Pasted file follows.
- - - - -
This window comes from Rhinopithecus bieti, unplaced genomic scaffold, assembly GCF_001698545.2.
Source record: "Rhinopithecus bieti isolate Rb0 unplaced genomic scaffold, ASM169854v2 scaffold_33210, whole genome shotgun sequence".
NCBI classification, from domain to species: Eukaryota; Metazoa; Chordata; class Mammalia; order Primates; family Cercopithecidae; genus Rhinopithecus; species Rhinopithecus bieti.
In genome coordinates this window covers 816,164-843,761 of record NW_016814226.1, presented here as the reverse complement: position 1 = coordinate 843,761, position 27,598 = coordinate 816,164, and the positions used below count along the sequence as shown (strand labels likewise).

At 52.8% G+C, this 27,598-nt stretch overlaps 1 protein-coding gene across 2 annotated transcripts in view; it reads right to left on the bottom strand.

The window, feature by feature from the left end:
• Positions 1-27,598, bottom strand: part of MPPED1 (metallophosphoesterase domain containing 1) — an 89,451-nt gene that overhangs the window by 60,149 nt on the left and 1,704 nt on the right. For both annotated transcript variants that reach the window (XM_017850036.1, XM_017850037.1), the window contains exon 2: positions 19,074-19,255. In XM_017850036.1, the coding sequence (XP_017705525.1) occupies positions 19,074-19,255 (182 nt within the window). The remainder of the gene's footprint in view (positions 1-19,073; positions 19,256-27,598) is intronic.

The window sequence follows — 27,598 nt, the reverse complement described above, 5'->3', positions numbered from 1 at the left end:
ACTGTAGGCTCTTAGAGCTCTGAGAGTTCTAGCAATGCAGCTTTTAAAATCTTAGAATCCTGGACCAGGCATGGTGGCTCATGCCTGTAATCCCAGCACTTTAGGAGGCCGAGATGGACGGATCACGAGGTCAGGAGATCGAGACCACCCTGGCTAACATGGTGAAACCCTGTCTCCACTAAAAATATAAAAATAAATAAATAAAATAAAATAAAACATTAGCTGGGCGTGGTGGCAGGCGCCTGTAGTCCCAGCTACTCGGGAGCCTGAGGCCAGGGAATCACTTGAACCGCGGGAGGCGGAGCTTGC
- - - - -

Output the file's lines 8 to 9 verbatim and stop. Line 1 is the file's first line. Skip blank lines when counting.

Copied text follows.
The window sequence follows — 27,598 nt, the reverse complement described above, 5'->3', positions numbered from 1 at the left end:
ACTGTAGGCTCTTAGAGCTCTGAGAGTTCTAGCAATGCAGCTTTTAAAATCTTAGAATCCTGGACCAGGCATGGTGGCTCATGCCTGTAATCCCAGCACTTTAGGAGGCCGAGATGGACGGATCACGAGGTCAGGAGATCGAGACCACCCTGGCTAACATGGTGAAACCCTGTCTCCACTAAAAATATAAAAATAAATAAATAAAATAAAATAAAACATTAGCTGGGCGTGGTGGCAGGCGCCTGTAGTCCCAGCTACTCGGGAGCCTGAGGCCAGGGAATCACTTGAACCGCGGGAGGCGGAGCTTGC